Read Next: How to Sleep Better

5. Pollution

Next to the sun, pollution causes the worst environmental skin damage as it manifests itself with fine lines, rashes, sensitivities, blemishes, pigmentation problems, and dry and rough skin. The city air we breathe is far from pristine. Pollutants generate free radicals that exist in the atmosphere alongside the polluted air and it lands on our face every day. 

We can combat this by incorporating anti-pollution skincare. Beauty Daily swears by the best all-rounder daily SPF, the UV+[5P], as it protects you from the sun as well as all kinds of pollution such as atmospheric, indoor, blue light and photo pollution. 

6. Sun exposure 

The sun generates free radicals, DNA damage, and inflammation. It is our skin’s biggest enemy for irreversible skin damage and premature ageing. 

“The only way to prevent sun damage and fight against skin ageing is by wearing a broad-spectrum SPF with SPF 30 or higher every day and limit your sun exposure.” Charlotte McHale, Clarins Training Manager advises.

Most sunscreens protect against UVB, the rays that cause burning, but even when there’s no sun, UVA rays are still present, and these are the rays that cause signs of ageing.

McHale recommends incorporating the Double Serum and Double Serum Eye duo as part of your skincare routine. The main ingredient of these two cult-favourite skincare staples is turmeric, known for its exceptional anti-ageing properties and helps fight significant signs of skin ageing. Other scientific studies have shown that curcumin, a chemical compound found in turmeric, can decrease UV damage.

7. Constant stress 

“You can do all these fantastic things. You can wear SPF, you get enough sleep, stop smoking, and exercise, but if you are constantly stressed, it will still wreak havoc on your skin,” McHale says. 

There is a link between skin and stress. Dermatologists say chronic stress takes a toll on your skin. 

When we are stressed, the body releases a hormone called cortisol. Overproduction of cortisol is problematic for skin issues such as premature ageing, dry and irritated skin, sallow and dull skin. However, it also causes increased activity of the oil glands leading to clogged pores and breakouts and can inflame conditions such as psoriasis, rosacea and eczema. 

McHale suggests adding an anti-stress mask weekly routine by applying SOS Hy
dra Refreshing Hydration Mask
for a 10-minute instant boost. 

Hydrating face mask

Thirty minutes to spare? Then, pop up at your nearest Clarins’ Beauty Bar for a DeStress Express. This deep pressure massage, turbocharged with soothing essential oils, will relax the most tensed and stressed muscles such as hands, scalp, neck, shoulders, or face and eyes. Also, exercise reduces stress hormones and stimulates the production of endorphins, which together help foster relaxation.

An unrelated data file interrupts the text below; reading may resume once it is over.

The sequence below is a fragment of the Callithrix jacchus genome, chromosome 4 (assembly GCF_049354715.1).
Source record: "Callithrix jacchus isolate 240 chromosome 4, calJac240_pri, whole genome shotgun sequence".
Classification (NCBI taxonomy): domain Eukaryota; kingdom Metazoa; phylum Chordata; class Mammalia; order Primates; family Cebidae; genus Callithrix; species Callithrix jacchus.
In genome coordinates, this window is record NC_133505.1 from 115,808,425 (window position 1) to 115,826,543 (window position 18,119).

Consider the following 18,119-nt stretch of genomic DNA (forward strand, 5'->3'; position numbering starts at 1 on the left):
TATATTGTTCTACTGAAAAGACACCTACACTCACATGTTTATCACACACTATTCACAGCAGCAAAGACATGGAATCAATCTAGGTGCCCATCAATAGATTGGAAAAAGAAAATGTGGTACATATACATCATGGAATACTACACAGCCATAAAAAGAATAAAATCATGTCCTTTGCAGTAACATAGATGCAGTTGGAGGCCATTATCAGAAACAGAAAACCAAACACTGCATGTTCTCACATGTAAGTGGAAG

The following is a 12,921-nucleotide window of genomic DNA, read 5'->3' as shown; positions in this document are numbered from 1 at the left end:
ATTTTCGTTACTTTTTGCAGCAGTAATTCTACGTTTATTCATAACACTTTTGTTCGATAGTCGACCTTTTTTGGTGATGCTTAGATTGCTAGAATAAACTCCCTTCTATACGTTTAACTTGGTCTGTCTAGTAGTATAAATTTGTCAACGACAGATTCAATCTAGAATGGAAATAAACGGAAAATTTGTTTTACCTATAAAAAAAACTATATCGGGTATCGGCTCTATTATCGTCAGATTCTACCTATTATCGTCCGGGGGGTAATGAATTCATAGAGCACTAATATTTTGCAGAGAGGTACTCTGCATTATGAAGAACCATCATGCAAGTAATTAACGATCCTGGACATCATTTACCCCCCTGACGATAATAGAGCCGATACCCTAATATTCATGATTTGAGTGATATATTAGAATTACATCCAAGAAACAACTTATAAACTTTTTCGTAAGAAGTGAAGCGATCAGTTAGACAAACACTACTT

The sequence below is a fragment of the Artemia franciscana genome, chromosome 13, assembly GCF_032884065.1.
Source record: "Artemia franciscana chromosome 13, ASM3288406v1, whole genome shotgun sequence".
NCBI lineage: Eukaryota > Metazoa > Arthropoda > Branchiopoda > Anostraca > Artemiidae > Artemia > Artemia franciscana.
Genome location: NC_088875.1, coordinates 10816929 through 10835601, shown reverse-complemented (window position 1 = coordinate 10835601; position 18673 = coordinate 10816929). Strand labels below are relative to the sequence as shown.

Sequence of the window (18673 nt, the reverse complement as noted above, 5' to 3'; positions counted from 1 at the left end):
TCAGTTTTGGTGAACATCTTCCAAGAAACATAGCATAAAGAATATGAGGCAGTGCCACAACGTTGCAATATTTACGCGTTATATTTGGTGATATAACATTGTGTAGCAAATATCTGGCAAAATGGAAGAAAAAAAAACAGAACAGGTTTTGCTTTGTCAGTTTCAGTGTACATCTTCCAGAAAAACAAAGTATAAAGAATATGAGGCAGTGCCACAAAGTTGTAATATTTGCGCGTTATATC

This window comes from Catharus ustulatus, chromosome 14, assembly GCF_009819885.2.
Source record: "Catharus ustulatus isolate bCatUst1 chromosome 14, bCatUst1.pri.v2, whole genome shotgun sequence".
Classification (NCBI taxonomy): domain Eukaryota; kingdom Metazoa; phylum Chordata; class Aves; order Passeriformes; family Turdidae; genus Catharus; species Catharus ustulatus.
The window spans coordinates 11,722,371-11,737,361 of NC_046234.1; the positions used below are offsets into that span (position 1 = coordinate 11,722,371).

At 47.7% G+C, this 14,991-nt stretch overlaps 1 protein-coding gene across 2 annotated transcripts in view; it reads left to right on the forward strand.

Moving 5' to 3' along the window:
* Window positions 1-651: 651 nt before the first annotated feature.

“Exercising regularly can prevent and reverse signs of skin ageing,” Ro Huntriss, London-based consultant dietitian and nutritionist, says. Adding, “Exercise improves blood circulation and promotes collagen production, and promotes new skin cells which keep the skin looking glowing and is also helpful for anti-ageing.” 

Read Next: 

8. Skincare 

Another reason for skin damage is not having a good skincare regime. It can be sleeping with your make-up on, clogging the pores, resulting in the development of acne and accelerating skincare ageing if done continuously. In addition, incorrect use of skincare products, overuse of active ingredients and over-exfoliation can sensitise the skin.

Good skincare is vital as it helps your skin stay in optimal condition. Exfoliating to shed dead skin cells, moisturising to keep dry skin at bay and SPF to protect your skin from the sun and pollution. An effective skincare routine can help prevent acne, treat wrinkles, and help keep your skin looking its best.

“We are all ageing, yes, but more importantly, we are living. Irrespective of how we look or the increasing age of each birthday, we grow into these incredible versions of ourselves.

Giselle La Pompe-Moore, Trauma-sensitive meditation teacher and author of Take It In: Do The Inner Work

The fear of ageing:

Giselle La Pompe-Moore, Trauma-sensitive meditation teacher and author of Take It In: Do The Inner Work, says a shift in perspective can be really beneficial when it comes to ageing. 

“We are all ageing, yes, but more importantly, we are living. Irrespective of how we look or the increasing age of each birthday, we grow into these incredible versions of ourselves. Our faces are these beautiful maps of who we’ve been, where we’ve travelled, the joy we’ve experienced, the laughs we’ve immersed ourselves in and the pain we’ve overcome. We forget just how much our skin does for us and that it’s the body’s largest organ. When we move away from the image of ourselves that the world wants us to be and who we are underneath it, we can feel a sense of gratitude for all that our skin does for us. We can also think about who we are beneath whom we see in the mirror,” La Pompe-Moore concludes.